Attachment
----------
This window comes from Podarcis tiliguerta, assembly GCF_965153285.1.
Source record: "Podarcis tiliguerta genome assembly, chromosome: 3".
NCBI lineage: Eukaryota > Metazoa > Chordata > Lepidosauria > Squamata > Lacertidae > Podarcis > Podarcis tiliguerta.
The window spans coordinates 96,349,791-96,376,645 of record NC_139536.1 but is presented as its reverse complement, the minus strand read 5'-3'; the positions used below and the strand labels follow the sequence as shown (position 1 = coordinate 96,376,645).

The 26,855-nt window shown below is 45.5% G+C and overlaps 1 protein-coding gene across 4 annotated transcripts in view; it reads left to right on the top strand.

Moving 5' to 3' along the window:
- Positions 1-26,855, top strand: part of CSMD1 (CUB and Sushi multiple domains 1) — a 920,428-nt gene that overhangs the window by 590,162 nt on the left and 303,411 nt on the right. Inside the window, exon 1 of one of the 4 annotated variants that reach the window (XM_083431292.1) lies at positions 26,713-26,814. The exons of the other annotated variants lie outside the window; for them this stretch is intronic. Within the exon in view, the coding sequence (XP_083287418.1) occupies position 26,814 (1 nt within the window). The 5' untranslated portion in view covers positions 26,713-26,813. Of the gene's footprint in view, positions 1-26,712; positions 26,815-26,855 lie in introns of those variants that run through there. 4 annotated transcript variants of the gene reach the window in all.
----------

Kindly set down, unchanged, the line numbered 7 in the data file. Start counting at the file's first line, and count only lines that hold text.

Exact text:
- Positions 1-26,855, top strand: part of CSMD1 (CUB and Sushi multiple domains 1) — a 920,428-nt gene that overhangs the window by 590,162 nt on the left and 303,411 nt on the right. Inside the window, exon 1 of one of the 4 annotated variants that reach the window (XM_083431292.1) lies at positions 26,713-26,814. The exons of the other annotated variants lie outside the window; for them this stretch is intronic. Within the exon in view, the coding sequence (XP_083287418.1) occupies position 26,814 (1 nt within the window). The 5' untranslated portion in view covers positions 26,713-26,813. Of the gene's footprint in view, positions 1-26,712; positions 26,815-26,855 lie in introns of those variants that run through there. 4 annotated transcript variants of the gene reach the window in all.